Anna: Many adults aren’t making the positive correlation between play and its developmental benefits because they think that they’re wasting time. But play is not only fun, it’s critical for physical, emotional, and cognitive well-being. The best way to teach values is through play. For example, empathy is an abstract idea for 5-year-olds. Through imaginative play with dolls and stuffed animals, 5-year-olds learn empathy and kindness, how to take care of others, and how to incorporate this new concept into their daily life. Play is a tremendous opportunity to influence how today’s kids will turn out as adults.
Anna: This is a ho topic and there's a lot of research around recess. The Genius of Play works to bring more play to each child’s life and recess is one form of play. Our communications are designed to educate parents, teachers, and caregivers around the importance of play. Advocating for recess in schools is our way of supporting the social, cognitive, emotional, and interpersonal learning that happens naturally when kids play.
Amber: How can parents combat the dwindling recess time at school?
Anna: We encourage parents to allocate time for play outside of the school day -- right after school, at home, or at the park. We surveyed parents and asked what the biggest barrier to play was, and they overwhelmingly responded: “Time.” The reality we face is that American households are often filled with two exhausted parents working full-time. Adults have this notion that play has to be this elaborately planned experience, but play can happen any time and any where. The American Academy of Pediatrics recommends children get at least 60 minutes of play each day, but play can be broken into smaller more manageable time periods. In fact, daily activities -- like setting the table, riding in the car, sorting laundry -- can incorporate creative play. We at The Genius of Play believe that if adults are mindful, they can enjoy so many opportunities to be playful and engage with kids.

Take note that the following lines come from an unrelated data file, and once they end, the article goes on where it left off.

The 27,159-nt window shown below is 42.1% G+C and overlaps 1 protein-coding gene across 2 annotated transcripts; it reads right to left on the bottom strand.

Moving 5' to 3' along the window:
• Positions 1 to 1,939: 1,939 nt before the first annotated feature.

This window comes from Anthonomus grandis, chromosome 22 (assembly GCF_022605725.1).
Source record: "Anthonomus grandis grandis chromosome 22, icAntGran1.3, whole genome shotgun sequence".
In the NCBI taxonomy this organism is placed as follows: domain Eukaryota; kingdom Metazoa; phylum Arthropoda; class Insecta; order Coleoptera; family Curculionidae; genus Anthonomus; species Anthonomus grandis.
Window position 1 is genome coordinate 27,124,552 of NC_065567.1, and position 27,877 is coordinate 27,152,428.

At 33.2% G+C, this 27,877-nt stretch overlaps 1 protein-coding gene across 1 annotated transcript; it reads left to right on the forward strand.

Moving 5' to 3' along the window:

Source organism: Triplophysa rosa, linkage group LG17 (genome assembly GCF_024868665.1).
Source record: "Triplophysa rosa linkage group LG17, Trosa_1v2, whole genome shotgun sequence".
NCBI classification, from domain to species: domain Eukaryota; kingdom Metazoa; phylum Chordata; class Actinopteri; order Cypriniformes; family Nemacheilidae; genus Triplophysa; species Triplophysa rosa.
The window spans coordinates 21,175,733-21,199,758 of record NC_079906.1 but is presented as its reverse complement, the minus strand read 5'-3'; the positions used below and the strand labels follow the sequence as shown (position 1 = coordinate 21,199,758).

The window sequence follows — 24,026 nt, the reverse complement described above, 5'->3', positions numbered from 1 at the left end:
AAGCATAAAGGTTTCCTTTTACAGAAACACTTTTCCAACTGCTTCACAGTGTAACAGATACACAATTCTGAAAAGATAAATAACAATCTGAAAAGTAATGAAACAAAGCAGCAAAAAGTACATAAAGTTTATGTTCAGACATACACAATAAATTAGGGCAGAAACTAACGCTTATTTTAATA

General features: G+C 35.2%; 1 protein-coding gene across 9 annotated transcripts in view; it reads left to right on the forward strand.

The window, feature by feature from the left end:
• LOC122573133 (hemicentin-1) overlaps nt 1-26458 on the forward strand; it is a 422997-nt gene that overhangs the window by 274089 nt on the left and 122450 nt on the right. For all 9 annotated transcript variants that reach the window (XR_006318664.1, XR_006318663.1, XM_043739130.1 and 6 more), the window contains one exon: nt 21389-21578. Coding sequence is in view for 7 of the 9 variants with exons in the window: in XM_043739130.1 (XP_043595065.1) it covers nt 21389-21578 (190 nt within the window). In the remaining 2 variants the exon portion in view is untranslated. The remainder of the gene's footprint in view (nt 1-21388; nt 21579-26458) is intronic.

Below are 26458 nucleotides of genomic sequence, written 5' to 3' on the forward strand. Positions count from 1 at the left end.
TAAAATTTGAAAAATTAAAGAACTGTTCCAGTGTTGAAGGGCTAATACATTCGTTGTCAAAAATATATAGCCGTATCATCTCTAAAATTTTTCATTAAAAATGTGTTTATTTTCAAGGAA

Anna: First it’s important to become informed and armed with research and facts. Look online! We recommend that parents start with our website: www.GeniusOfPlay.org, where they can view research supporting the benefits of play, expert advice and play ideas.. Second, know that you can’t do it alone. Get support from other like-minded parents. There’s real power in numbers. Once you have the facts and the support, talk with your child’s principal. Focusing your energy on reinstating or extending the current recess time is a great place to start. If you’re faced with a county-wide policy, your local school board is the best place to try to push system-wide reforms. It will take time but it’s important to be persistent and advocate for what you believe in.
Our communications are designed to educate parents, teachers, and caregivers around the importance of play.
Currently, many school systems are structured in opposition to the mounting evidence that supports increased play as a part of holistic child development. Anna pointed out: “Today kids in U.S. play less than generations before -- 8 hours a week less than 20 years ago.” If play is not happening as readily at schools, parents are the key to ensuring that play happens at some point throughout the day. She continued, “It’s frustrating that we need a movement. Ideally kids would just play and we wouldn’t have this problem.”